Some people might also want to avoid administrative positions because of the lack of financial incentive. Good managers aren’t compensated as well in libraries as they would be in the private sector. One might say that no academic librarians are compensated as well as they might be in the private sector, but that argument only goes so far. For example, I can’t do what I do with a large academic library. What I do isn’t just finding information, but has an integral relationship with information in specific fields communicated in specific ways that I also have an intellectual interest in. But management is a more universal trade. One can be a good administrator without knowing much about the specifics of much of the work. Good library directors don’t necessarily know how to catalog or answer reference questions or select materials any more. Management has some claim to being an art and science of its own. But out in the world good management is compensated, whereas in libraries one gets the burdens of administration without as many of the financial benefits. Some schools are worse than others, but not too long ago I talked to someone on a search committee for an AUL position at a university library in a major east coast city who said they planned to offer a salary in the mid-50s, which is the same or less than a lot of non-administrative academic librarians make already, especially on the east coast. That was an extreme, but I have noticed in those job ads that post salary ranges that the salaries for administrative positions aren’t significantly higher than the position just below it. For someone reluctant to apply for an administrative job, would the possibility of a few extra thousand a year (before taxes) be much of an incentive? Probably not. They’d have to want to be in charge.
But what makes people want to be in charge? If they’re good leaders already and they have power through influence, they might already be getting things done they want to get done. Why take on the hassle of performance reviews and solving people’s problems when one can instead work collaboratively and yet still somewhat independently to get things done?
Unfortunately, I suspect that the best reason might be because of already existing bad administrators, administrators who aren’t interested in recognizing their talented employees and supporting their efforts. I know some librarians who want to be in charge because they believe the people in charge at their libraries are just doing a terrible job, and they want to take over and set things right. Setting things right is a powerful incentive.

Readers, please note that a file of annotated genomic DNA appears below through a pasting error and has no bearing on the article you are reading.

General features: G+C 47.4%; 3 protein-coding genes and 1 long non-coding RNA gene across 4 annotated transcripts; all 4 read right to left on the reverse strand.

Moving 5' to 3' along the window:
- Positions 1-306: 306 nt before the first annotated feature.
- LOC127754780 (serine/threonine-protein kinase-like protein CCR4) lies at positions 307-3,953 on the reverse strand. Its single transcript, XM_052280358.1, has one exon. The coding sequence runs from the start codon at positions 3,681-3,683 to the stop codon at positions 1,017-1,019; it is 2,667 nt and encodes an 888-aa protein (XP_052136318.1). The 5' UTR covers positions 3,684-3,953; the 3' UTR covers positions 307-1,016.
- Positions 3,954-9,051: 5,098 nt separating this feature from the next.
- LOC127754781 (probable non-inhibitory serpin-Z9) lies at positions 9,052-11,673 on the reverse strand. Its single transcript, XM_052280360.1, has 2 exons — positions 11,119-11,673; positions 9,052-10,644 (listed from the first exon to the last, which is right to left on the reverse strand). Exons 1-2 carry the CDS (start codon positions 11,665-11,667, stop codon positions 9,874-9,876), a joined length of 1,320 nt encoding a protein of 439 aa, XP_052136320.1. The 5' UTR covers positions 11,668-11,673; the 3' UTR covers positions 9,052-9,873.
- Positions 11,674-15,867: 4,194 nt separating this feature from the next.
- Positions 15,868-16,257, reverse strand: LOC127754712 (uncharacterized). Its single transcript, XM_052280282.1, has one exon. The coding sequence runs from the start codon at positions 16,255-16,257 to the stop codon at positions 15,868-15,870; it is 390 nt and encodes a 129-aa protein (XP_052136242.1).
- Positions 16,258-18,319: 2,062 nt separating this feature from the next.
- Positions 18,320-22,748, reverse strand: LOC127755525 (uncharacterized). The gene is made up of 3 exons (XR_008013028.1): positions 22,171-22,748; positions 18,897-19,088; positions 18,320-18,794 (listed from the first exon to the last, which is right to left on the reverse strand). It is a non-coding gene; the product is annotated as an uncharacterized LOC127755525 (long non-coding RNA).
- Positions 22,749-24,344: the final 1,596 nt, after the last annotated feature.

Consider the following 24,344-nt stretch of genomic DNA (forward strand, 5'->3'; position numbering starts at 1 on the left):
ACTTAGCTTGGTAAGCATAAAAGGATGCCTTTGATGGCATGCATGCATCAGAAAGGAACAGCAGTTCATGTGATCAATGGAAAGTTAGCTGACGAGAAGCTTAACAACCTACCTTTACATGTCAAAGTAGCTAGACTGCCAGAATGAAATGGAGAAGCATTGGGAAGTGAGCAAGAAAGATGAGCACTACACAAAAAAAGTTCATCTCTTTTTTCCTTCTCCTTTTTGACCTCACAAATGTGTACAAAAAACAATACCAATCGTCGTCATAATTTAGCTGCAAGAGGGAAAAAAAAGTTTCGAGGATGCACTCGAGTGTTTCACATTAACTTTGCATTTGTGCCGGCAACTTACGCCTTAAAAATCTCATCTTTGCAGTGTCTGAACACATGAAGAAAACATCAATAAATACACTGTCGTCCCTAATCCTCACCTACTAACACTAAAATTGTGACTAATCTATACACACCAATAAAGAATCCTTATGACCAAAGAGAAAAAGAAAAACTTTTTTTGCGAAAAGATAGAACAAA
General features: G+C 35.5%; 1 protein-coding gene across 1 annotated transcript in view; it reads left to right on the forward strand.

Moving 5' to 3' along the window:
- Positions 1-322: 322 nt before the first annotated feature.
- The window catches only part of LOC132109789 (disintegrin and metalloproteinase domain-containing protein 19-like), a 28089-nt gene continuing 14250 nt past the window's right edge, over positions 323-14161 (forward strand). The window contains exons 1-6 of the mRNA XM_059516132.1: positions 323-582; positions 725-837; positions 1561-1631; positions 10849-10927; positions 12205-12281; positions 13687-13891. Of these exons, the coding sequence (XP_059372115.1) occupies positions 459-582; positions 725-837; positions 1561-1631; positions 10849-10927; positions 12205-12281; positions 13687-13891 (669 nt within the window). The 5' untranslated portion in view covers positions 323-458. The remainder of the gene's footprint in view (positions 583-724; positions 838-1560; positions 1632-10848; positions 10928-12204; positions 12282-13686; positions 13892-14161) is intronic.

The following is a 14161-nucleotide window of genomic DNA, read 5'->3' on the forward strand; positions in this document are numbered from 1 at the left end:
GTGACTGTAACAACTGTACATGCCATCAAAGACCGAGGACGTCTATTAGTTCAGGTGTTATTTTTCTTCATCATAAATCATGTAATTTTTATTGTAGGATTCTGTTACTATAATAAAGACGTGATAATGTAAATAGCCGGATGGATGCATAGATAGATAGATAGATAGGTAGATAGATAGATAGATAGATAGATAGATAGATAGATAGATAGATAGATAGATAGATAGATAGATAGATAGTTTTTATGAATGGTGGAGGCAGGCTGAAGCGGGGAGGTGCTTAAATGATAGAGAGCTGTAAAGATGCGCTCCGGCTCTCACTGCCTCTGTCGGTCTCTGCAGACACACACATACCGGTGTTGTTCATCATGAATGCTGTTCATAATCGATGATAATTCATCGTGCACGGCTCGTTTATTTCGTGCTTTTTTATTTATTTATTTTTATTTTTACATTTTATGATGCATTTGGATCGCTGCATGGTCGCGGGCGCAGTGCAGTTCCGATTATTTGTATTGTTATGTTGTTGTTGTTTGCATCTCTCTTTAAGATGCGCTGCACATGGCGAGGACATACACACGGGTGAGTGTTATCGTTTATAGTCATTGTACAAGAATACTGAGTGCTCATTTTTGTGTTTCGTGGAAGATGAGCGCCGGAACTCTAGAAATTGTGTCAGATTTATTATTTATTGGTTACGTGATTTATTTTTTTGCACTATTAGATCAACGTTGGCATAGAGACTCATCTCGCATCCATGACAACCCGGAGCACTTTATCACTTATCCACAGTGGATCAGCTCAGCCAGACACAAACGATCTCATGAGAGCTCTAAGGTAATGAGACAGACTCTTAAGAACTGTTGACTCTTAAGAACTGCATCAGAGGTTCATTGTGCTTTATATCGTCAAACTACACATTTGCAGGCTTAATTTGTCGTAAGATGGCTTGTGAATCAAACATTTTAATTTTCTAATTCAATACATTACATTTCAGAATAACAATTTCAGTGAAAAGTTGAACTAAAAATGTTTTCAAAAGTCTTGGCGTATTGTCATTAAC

Finally, though, I wonder whether this is even a problem. If the management vacuum that seems to be emerging continues as more librarians retire, libraries will have to either flatten their organizations and promote creativity and initiative in their frontline staff, or they will have to take chances on people who might not have had the traditional preparation, but who still might make great department heads and directors. Or they may just promote incompetents, but let’s hope that doesn’t happen often.
There’s at least one other possibility as well, a faint hope or a daring dream. Libraries will always have leaders, but there may come a time when they have very few administrators. Thoreau wrote that that government is best which governs least, and concludes that if this is true then that government is best which governs not at all, and that when people are prepared for it, that will be the sort of government they will have. As power disperses and communication changes and librarians are more empowered because their jobs demand creativity and flexibility and initiative, less library administration might be not just a necessity brought on by circumstance, but a good thing. A library of motivated, dedicated librarians with creativity and initiative who lead and exert power through influence might need no administration at all.